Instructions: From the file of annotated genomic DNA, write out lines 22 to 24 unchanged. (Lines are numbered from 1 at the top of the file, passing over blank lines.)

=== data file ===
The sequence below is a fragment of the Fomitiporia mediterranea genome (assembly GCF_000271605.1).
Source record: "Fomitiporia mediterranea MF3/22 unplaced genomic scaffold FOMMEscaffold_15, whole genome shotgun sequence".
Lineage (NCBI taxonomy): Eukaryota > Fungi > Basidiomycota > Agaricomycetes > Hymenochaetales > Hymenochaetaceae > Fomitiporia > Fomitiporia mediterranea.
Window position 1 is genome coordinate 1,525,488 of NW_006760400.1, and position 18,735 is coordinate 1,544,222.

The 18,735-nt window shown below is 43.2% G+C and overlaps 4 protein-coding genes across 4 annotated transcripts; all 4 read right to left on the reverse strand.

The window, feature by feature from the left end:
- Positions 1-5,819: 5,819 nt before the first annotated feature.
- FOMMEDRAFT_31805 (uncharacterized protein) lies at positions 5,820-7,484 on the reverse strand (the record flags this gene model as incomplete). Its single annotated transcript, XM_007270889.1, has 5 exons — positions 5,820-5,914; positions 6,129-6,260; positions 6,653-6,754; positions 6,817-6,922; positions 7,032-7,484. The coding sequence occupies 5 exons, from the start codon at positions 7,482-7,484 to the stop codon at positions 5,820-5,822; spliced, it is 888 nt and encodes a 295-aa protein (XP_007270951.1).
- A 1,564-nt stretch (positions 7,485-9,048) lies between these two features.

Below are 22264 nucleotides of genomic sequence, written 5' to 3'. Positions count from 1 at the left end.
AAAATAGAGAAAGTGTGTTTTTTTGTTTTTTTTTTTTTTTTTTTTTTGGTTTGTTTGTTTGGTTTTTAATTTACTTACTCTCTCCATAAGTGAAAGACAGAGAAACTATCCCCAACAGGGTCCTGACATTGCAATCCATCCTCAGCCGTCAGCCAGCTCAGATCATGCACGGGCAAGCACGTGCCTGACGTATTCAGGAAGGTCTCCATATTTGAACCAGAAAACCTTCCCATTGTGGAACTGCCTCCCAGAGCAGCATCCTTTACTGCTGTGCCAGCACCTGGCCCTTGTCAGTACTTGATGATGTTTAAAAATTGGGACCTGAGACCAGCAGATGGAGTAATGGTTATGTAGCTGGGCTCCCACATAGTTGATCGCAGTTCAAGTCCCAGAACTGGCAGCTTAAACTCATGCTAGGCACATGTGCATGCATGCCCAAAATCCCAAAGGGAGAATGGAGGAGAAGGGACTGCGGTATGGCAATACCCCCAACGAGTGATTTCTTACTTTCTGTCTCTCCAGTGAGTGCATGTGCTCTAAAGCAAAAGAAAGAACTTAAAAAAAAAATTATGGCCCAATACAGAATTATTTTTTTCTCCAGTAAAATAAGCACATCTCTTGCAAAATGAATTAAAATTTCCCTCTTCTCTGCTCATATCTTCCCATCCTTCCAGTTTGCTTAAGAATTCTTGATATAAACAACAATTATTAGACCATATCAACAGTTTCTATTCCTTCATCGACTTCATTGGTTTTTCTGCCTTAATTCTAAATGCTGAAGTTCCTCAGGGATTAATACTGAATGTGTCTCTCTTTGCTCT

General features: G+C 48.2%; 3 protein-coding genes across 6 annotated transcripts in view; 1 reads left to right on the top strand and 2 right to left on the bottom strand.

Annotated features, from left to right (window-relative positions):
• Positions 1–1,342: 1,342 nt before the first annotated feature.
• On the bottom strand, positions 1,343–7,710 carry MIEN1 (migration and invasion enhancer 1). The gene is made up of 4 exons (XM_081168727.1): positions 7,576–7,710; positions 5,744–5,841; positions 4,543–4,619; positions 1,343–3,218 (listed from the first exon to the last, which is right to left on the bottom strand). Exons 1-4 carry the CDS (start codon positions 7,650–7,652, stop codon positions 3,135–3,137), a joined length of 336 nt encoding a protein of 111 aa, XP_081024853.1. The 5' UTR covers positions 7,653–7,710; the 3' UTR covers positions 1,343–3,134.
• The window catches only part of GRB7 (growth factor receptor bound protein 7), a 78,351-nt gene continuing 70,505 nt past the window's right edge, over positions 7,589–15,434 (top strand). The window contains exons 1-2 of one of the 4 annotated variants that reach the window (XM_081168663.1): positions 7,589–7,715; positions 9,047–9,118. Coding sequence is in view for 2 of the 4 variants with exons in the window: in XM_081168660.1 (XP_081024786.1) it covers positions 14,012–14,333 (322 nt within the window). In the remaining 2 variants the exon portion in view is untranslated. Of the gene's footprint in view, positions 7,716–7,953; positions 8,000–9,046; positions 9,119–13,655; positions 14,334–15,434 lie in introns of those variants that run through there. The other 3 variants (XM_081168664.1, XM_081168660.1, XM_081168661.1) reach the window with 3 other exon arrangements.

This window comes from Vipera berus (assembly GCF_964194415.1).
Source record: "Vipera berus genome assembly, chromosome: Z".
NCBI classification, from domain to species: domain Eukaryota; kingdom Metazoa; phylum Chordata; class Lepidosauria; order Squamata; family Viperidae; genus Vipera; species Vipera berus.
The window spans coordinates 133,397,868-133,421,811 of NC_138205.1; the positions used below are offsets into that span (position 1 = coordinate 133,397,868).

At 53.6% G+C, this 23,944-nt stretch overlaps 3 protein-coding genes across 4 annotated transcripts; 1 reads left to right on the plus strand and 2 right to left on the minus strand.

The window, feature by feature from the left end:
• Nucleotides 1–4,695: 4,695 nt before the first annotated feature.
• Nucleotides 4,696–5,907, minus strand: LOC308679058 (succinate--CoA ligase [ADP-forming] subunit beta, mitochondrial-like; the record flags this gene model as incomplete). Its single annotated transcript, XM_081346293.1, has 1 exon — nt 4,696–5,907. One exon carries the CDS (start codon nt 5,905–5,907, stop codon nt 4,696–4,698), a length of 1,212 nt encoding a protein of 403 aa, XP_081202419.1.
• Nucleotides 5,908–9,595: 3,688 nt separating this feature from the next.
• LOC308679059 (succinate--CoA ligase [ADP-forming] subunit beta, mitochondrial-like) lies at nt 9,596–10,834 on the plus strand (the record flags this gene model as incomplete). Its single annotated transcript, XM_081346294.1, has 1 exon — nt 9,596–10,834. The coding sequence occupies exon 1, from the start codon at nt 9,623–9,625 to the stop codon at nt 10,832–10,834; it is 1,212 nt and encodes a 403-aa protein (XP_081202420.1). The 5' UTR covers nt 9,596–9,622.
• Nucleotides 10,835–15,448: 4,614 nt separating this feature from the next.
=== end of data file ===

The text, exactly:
The window, feature by feature from the left end:
• Nucleotides 1–4,695: 4,695 nt before the first annotated feature.
• Nucleotides 4,696–5,907, minus strand: LOC308679058 (succinate--CoA ligase [ADP-forming] subunit beta, mitochondrial-like; the record flags this gene model as incomplete). Its single annotated transcript, XM_081346293.1, has 1 exon — nt 4,696–5,907. One exon carries the CDS (start codon nt 5,905–5,907, stop codon nt 4,696–4,698), a length of 1,212 nt encoding a protein of 403 aa, XP_081202419.1.